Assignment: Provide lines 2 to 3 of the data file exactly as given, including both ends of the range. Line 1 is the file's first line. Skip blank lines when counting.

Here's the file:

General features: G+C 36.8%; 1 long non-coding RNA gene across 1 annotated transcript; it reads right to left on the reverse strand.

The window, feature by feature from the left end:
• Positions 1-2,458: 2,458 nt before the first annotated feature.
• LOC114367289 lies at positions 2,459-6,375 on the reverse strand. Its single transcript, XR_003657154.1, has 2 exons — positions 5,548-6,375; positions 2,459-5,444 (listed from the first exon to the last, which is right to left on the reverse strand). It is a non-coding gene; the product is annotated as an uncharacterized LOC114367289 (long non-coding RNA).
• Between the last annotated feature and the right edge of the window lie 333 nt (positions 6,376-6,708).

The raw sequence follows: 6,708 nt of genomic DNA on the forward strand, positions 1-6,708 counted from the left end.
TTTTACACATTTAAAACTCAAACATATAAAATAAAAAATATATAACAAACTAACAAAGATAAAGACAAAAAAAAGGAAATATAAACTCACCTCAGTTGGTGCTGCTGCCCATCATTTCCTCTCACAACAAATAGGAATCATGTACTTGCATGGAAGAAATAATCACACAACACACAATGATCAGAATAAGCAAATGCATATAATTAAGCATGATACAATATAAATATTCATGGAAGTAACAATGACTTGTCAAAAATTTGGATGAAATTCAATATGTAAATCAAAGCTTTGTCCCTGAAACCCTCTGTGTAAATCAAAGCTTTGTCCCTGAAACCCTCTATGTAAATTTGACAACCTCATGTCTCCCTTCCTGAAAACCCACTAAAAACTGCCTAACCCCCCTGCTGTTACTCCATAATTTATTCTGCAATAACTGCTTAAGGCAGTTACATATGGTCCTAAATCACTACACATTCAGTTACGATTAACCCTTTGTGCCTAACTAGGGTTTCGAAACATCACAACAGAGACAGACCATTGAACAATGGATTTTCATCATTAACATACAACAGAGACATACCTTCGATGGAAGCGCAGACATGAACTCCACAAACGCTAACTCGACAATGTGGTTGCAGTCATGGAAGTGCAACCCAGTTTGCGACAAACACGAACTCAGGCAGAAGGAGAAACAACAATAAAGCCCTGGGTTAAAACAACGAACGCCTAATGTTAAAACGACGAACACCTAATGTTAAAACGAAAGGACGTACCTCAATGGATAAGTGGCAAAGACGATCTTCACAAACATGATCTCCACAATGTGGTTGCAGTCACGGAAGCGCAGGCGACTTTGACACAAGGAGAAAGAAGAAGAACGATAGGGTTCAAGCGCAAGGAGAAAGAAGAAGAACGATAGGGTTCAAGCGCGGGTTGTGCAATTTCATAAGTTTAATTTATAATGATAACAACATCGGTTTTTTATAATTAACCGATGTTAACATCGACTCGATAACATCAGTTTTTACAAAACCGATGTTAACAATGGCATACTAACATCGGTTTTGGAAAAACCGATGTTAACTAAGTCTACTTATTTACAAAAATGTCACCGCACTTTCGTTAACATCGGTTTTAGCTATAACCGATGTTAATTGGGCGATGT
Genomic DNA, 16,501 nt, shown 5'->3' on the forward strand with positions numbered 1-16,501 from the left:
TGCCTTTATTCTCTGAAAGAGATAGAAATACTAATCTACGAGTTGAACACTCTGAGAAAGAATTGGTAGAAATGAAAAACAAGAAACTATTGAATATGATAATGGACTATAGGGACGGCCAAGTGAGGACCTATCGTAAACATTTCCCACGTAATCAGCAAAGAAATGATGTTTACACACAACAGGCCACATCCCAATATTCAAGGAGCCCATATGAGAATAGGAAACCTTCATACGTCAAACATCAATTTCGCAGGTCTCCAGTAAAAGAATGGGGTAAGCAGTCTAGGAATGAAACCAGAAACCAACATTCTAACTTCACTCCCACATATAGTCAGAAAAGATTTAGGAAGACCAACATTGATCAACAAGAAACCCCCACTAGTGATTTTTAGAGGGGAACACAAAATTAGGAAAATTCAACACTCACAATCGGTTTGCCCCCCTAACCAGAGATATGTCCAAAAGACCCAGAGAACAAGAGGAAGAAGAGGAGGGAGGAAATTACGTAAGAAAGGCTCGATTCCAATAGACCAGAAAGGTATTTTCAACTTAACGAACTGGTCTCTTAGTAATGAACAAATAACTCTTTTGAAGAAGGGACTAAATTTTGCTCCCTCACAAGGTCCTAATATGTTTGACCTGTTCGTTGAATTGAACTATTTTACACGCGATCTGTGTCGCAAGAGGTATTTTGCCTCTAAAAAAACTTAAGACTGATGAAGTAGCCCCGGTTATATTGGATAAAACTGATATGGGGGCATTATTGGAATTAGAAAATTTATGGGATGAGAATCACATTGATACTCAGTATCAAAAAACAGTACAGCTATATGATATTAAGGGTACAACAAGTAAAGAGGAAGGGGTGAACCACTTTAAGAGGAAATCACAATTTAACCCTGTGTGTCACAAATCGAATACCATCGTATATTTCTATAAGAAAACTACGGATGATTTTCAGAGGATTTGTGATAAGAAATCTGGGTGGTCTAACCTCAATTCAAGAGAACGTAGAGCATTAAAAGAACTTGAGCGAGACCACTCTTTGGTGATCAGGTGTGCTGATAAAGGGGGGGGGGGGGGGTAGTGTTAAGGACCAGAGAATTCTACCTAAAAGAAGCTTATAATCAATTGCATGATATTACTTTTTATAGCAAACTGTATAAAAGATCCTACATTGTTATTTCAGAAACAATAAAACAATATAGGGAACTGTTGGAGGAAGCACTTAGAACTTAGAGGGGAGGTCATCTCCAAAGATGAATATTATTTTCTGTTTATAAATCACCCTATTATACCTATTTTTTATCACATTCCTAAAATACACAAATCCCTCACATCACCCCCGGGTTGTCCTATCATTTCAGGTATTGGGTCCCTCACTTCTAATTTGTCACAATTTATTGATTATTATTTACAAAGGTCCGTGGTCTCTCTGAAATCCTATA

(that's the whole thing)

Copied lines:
The window, feature by feature from the left end:
• Positions 1-2,458: 2,458 nt before the first annotated feature.